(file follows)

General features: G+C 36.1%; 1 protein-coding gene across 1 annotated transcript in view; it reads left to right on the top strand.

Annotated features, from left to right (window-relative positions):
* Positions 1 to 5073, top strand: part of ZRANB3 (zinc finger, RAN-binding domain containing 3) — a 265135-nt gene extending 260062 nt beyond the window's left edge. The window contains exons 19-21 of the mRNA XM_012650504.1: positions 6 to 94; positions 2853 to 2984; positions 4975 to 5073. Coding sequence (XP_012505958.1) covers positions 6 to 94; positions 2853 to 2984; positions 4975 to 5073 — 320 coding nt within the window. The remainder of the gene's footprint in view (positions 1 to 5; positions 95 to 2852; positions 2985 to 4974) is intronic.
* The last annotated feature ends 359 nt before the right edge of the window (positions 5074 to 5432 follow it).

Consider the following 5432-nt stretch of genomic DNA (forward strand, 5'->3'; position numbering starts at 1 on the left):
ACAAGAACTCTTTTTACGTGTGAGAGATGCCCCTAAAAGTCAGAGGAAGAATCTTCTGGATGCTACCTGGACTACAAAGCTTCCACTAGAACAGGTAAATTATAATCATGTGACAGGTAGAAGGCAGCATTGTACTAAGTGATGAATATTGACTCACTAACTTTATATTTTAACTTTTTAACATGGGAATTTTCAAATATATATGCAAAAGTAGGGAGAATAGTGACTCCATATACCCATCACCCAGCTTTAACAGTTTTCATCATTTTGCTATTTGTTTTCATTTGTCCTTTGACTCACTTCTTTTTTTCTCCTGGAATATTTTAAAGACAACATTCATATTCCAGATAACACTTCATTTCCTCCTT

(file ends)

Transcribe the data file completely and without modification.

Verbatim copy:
General features: G+C 36.1%; 1 protein-coding gene across 1 annotated transcript in view; it reads left to right on the top strand.

Annotated features, from left to right (window-relative positions):
* Positions 1 to 5073, top strand: part of ZRANB3 (zinc finger, RAN-binding domain containing 3) — a 265135-nt gene extending 260062 nt beyond the window's left edge. The window contains exons 19-21 of the mRNA XM_012650504.1: positions 6 to 94; positions 2853 to 2984; positions 4975 to 5073. Coding sequence (XP_012505958.1) covers positions 6 to 94; positions 2853 to 2984; positions 4975 to 5073 — 320 coding nt within the window. The remainder of the gene's footprint in view (positions 1 to 5; positions 95 to 2852; positions 2985 to 4974) is intronic.
* The last annotated feature ends 359 nt before the right edge of the window (positions 5074 to 5432 follow it).

Consider the following 5432-nt stretch of genomic DNA (forward strand, 5'->3'; position numbering starts at 1 on the left):
ACAAGAACTCTTTTTACGTGTGAGAGATGCCCCTAAAAGTCAGAGGAAGAATCTTCTGGATGCTACCTGGACTACAAAGCTTCCACTAGAACAGGTAAATTATAATCATGTGACAGGTAGAAGGCAGCATTGTACTAAGTGATGAATATTGACTCACTAACTTTATATTTTAACTTTTTAACATGGGAATTTTCAAATATATATGCAAAAGTAGGGAGAATAGTGACTCCATATACCCATCACCCAGCTTTAACAGTTTTCATCATTTTGCTATTTGTTTTCATTTGTCCTTTGACTCACTTCTTTTTTTCTCCTGGAATATTTTAAAGACAACATTCATATTCCAGATAACACTTCATTTCCTCCTT